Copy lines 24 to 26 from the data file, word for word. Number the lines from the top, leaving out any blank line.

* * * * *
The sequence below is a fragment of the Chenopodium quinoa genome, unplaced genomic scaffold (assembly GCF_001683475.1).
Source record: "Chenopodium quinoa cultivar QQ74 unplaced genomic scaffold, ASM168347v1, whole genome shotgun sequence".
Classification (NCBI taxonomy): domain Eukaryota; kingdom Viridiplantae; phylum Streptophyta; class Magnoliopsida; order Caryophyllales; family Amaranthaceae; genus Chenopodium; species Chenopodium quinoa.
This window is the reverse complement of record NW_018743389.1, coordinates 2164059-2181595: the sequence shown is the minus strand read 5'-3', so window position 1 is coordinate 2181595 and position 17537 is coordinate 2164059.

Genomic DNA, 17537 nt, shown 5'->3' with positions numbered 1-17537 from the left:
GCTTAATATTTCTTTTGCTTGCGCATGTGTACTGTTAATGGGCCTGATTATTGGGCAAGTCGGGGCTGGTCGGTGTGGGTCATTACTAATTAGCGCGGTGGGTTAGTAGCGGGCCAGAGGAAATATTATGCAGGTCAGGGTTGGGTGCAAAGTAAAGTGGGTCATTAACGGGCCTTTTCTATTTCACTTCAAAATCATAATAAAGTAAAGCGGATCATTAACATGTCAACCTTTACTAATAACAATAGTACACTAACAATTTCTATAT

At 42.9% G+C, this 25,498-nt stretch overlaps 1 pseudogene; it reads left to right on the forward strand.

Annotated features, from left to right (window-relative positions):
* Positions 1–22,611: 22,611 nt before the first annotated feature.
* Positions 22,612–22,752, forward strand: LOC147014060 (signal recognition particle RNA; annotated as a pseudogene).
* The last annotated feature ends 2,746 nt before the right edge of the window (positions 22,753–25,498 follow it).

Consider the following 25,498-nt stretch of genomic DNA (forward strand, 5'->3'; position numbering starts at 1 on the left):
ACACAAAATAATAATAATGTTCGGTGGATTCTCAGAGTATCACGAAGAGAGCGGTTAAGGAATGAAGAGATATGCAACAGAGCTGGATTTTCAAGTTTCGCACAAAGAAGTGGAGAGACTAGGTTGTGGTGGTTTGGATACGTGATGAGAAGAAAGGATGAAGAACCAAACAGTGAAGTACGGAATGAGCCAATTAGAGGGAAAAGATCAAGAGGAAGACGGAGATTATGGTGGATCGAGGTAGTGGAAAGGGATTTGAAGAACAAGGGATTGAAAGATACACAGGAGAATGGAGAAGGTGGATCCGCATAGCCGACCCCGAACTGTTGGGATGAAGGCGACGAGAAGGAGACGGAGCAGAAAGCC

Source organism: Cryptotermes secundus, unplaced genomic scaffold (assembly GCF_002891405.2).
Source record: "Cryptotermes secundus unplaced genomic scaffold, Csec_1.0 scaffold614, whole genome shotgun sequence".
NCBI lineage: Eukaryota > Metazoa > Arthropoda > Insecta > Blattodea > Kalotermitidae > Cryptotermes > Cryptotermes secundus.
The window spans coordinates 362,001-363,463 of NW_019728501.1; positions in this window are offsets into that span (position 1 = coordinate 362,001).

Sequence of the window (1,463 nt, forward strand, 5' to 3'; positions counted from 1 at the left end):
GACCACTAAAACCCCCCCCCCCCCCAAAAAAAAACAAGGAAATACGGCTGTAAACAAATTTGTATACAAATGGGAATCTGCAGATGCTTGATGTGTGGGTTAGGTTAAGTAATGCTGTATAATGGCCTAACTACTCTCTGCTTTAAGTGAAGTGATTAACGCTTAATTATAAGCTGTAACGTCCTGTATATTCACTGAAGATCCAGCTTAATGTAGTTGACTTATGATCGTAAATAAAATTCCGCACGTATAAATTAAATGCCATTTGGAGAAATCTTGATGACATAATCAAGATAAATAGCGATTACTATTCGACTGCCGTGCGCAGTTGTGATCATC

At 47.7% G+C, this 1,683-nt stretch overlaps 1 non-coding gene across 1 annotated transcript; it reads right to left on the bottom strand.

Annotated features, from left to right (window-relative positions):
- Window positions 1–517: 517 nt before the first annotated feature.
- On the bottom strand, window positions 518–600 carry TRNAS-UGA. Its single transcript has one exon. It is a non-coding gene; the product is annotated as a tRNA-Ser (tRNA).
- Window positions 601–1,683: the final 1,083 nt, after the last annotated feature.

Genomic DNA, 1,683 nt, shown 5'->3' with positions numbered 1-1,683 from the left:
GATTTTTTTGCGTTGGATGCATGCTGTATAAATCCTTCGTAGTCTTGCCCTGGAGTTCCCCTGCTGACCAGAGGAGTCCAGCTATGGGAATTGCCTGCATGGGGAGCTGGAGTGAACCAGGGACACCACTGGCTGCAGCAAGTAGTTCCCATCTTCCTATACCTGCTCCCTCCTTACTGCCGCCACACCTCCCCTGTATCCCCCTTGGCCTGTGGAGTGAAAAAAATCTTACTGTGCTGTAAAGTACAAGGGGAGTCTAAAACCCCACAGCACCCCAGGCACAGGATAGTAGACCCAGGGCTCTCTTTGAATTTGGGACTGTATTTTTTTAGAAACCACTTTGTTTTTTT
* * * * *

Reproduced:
- Window positions 601–1,683: the final 1,083 nt, after the last annotated feature.

Genomic DNA, 1,683 nt, shown 5'->3' with positions numbered 1-1,683 from the left:
GATTTTTTTGCGTTGGATGCATGCTGTATAAATCCTTCGTAGTCTTGCCCTGGAGTTCCCCTGCTGACCAGAGGAGTCCAGCTATGGGAATTGCCTGCATGGGGAGCTGGAGTGAACCAGGGACACCACTGGCTGCAGCAAGTAGTTCCCATCTTCCTATACCTGCTCCCTCCTTACTGCCGCCACACCTCCCCTGTATCCCCCTTGGCCTGTGGAGTGAAAAAAATCTTACTGTGCTGTAAAGTACAAGGGGAGTCTAAAACCCCACAGCACCCCAGGCACAGGATAGTAGACCCAGGGCTCTCTTTGAATTTGGGACTGTATTTTTTTAGAAACCACTTTGTTTTTTT